U.S. stock index futures rose on Wednesday, following a steep sell-off in the previous session, as investors awaited the Federal Reserve's interest rate decision and a statement on the economy.

The Fed is expected to hold interest rates near zero and repeat its vow of an extended period of very low rates as the Federal Reserve Open Market Committee concludes a two-day policy meeting. The statement is expected at around 2:15 p.m. EDT.

Tuesday's sharp drop, including a 2 percent drop in the S&P 500, was triggered by downgrades in Greece and Portugal credit ratings and after a U.S. Senate subcommittee grilled Goldman Sachs executives on the bank's role in the financial meltdown, heightening the possibility of financial reform.

If the Fed says something out of the band of expectation, given yesterday's behavior, we could be in store for greater volatility, said Andre Bakhos, director of market analytics at Lek Securities in New York.

Earnings season continued, with Dow Chemical Co reporting a profit that beat expectations. The stock rose 1.4 percent to $30.50 in light premarket trading.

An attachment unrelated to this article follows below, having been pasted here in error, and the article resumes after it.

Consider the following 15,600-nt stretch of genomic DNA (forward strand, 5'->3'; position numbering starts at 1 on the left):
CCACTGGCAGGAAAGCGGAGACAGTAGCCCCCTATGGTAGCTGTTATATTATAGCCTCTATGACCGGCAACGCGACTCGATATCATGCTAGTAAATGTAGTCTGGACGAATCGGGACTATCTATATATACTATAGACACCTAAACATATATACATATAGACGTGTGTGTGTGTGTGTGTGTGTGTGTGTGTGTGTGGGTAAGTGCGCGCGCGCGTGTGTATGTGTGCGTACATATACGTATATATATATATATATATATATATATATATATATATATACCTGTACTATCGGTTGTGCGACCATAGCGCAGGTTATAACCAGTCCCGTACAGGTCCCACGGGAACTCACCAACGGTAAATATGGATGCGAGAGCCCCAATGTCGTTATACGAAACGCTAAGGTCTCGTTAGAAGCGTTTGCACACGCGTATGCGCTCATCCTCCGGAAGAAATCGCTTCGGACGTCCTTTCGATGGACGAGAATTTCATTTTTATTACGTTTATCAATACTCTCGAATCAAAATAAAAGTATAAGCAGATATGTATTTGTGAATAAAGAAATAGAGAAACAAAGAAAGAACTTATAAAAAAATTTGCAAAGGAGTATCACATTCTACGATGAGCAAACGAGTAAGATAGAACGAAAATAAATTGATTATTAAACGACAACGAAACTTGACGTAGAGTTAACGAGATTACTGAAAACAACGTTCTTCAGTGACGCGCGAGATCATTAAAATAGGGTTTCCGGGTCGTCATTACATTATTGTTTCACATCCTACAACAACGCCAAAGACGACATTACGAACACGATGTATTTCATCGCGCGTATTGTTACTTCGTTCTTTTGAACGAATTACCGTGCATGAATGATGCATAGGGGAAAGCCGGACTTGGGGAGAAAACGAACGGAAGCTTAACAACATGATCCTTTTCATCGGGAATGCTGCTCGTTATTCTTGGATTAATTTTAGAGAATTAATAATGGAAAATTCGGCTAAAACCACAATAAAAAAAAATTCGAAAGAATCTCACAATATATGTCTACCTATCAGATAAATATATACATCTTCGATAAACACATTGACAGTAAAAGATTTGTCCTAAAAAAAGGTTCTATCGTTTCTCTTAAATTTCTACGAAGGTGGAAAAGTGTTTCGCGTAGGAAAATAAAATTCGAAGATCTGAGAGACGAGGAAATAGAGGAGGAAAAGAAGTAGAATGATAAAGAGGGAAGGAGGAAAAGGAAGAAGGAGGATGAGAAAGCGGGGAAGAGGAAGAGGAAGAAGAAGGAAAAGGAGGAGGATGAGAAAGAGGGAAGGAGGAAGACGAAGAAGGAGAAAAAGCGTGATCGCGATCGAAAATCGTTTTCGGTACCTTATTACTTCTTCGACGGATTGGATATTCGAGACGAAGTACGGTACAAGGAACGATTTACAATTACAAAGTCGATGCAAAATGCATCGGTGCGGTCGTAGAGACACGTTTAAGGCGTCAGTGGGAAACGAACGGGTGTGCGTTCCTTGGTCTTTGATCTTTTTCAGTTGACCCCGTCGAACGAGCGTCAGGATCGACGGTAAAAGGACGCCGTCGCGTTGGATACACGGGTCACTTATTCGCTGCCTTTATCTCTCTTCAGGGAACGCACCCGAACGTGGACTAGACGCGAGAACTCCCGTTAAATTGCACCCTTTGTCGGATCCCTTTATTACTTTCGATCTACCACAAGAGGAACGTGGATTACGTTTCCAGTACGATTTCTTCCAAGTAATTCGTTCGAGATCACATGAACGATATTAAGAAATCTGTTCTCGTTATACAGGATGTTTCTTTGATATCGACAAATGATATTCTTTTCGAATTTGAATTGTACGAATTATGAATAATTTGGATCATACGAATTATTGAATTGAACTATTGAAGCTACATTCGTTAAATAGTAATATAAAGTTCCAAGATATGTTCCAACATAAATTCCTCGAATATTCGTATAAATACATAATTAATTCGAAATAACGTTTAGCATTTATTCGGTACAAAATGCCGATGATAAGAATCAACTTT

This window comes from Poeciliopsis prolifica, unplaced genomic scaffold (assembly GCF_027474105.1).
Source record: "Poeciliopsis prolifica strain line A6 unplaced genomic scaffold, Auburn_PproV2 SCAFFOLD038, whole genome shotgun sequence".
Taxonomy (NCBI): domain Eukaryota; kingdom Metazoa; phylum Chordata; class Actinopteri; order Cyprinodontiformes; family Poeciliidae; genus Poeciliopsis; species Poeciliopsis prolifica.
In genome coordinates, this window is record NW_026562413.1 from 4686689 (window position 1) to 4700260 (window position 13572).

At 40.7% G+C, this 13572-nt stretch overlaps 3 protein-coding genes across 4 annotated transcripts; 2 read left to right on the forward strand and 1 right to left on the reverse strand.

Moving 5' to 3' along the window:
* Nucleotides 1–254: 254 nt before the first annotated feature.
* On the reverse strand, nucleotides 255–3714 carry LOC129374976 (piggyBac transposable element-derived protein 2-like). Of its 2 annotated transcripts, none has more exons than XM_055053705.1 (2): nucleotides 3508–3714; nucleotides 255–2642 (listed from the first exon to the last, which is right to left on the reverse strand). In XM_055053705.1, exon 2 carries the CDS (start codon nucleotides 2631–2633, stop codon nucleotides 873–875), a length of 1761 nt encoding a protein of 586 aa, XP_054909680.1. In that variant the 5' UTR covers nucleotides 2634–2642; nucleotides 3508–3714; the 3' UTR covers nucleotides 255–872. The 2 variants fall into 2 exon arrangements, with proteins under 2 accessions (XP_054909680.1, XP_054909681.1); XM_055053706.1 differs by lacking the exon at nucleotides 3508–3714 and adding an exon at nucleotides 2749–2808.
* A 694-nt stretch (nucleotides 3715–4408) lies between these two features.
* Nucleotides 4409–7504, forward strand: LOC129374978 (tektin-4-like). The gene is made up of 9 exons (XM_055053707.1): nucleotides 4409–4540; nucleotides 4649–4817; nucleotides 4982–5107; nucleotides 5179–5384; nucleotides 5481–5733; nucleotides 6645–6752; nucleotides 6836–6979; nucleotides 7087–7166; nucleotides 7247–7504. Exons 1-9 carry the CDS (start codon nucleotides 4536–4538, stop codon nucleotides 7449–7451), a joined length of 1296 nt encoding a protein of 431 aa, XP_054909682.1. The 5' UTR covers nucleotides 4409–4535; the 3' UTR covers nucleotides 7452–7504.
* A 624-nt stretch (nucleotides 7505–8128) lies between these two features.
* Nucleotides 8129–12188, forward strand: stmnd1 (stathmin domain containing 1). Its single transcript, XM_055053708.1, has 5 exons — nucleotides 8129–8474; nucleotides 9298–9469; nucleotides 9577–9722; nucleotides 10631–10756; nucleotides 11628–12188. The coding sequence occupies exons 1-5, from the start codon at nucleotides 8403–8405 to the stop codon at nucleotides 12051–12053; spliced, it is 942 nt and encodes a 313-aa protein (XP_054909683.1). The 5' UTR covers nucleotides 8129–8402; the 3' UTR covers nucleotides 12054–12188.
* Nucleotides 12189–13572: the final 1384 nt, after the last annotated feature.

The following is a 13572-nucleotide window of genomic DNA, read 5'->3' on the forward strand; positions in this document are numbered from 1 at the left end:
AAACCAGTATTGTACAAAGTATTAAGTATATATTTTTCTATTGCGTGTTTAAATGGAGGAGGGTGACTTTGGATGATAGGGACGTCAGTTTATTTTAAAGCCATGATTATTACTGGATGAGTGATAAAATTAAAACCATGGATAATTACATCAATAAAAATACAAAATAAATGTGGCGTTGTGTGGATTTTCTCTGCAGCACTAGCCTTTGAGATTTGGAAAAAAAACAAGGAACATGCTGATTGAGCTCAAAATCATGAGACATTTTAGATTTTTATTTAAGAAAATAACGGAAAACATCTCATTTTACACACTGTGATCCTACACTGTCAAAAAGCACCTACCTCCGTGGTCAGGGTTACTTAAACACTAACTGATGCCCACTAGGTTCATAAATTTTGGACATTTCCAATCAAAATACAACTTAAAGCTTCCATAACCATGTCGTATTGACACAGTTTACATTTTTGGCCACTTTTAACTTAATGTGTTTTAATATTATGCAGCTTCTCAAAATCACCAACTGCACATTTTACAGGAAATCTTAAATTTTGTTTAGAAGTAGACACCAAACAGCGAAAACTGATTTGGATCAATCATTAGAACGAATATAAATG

WellPoint Inc and Corning Inc both posted better-than-expected results.

Sprint Nextel Corp sank 6 percent to $3.85 before the bell after it recorded a wider loss, but met expectations, excluding charges.

As important as earnings are, it appears that for the moment they will be taking a backseat to the drama unfolding in Greece and with financial regulation, Bakhos said.

S&P 500 futures were up 5.2 points and were above fair value, a formula that evaluates pricing by taking into account interest rates, dividends and time to expiration on the contract. Dow Jones industrial average futures rose 39 points, while Nasdaq 100 futures gained 8.5 points.

Nasdaq futures were helped by Broadcom Corp a day after the company swung to a first-quarter profit that beat expectations and gave a second-quarter outlook above the consensus estimate.

U.S. Senate Republicans offered counterproposals on financial regulation reform on Tuesday in a bid to water down portions of a massive Democratic bill. [nN27117703]

In Europe, investors continued to reel from the Greece and Portugal downgrades, with European stocks falling 0.7 percent Wednesday morning after a 3.1 percent sell-off the day before.

In Tokyo, Japan's Nikkei average slid 2.6 percent, dragged down by exporters such as Kyocera <6971.T> that were hurt by fears that euro zone debt problems could spread. <.T>

Investors also digested Chinese state media reports that the country would place a moratorium on capital raising by real estate firms as part of a broader campaign to rein in property price rises.

(Editing by Jeffrey Benkoe)